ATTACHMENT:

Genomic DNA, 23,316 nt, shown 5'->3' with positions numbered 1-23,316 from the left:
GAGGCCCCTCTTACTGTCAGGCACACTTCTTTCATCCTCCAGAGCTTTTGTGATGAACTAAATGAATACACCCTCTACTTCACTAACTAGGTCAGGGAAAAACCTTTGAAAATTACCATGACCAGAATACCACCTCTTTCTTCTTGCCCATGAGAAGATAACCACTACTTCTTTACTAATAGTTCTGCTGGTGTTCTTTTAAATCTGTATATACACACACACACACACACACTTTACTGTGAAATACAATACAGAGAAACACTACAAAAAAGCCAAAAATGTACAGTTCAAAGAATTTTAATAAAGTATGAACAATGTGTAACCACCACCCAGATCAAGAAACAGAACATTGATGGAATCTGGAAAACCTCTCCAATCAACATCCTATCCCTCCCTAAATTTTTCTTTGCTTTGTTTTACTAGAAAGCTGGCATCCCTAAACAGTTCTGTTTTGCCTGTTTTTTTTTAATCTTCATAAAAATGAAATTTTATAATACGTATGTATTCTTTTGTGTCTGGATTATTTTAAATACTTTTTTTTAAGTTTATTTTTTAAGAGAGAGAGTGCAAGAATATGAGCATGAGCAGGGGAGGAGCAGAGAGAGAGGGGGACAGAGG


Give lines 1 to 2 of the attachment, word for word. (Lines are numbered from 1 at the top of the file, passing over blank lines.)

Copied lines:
Genomic DNA, 23,316 nt, shown 5'->3' with positions numbered 1-23,316 from the left:
GAGGCCCCTCTTACTGTCAGGCACACTTCTTTCATCCTCCAGAGCTTTTGTGATGAACTAAATGAATACACCCTCTACTTCACTAACTAGGTCAGGGAAAAACCTTTGAAAATTACCATGACCAGAATACCACCTCTTTCTTCTTGCCCATGAGAAGATAACCACTACTTCTTTACTAATAGTTCTGCTGGTGTTCTTTTAAATCTGTATATACACACACACACACACACACTTTACTGTGAAATACAATACAGAGAAACACTACAAAAAAGCCAAAAATGTACAGTTCAAAGAATTTTAATAAAGTATGAACAATGTGTAACCACCACCCAGATCAAGAAACAGAACATTGATGGAATCTGGAAAACCTCTCCAATCAACATCCTATCCCTCCCTAAATTTTTCTTTGCTTTGTTTTACTAGAAAGCTGGCATCCCTAAACAGTTCTGTTTTGCCTGTTTTTTTTTAATCTTCATAAAAATGAAATTTTATAATACGTATGTATTCTTTTGTGTCTGGATTATTTTAAATACTTTTTTTTAAGTTTATTTTTTAAGAGAGAGAGTGCAAGAATATGAGCATGAGCAGGGGAGGAGCAGAGAGAGAGGGGGACAGAGG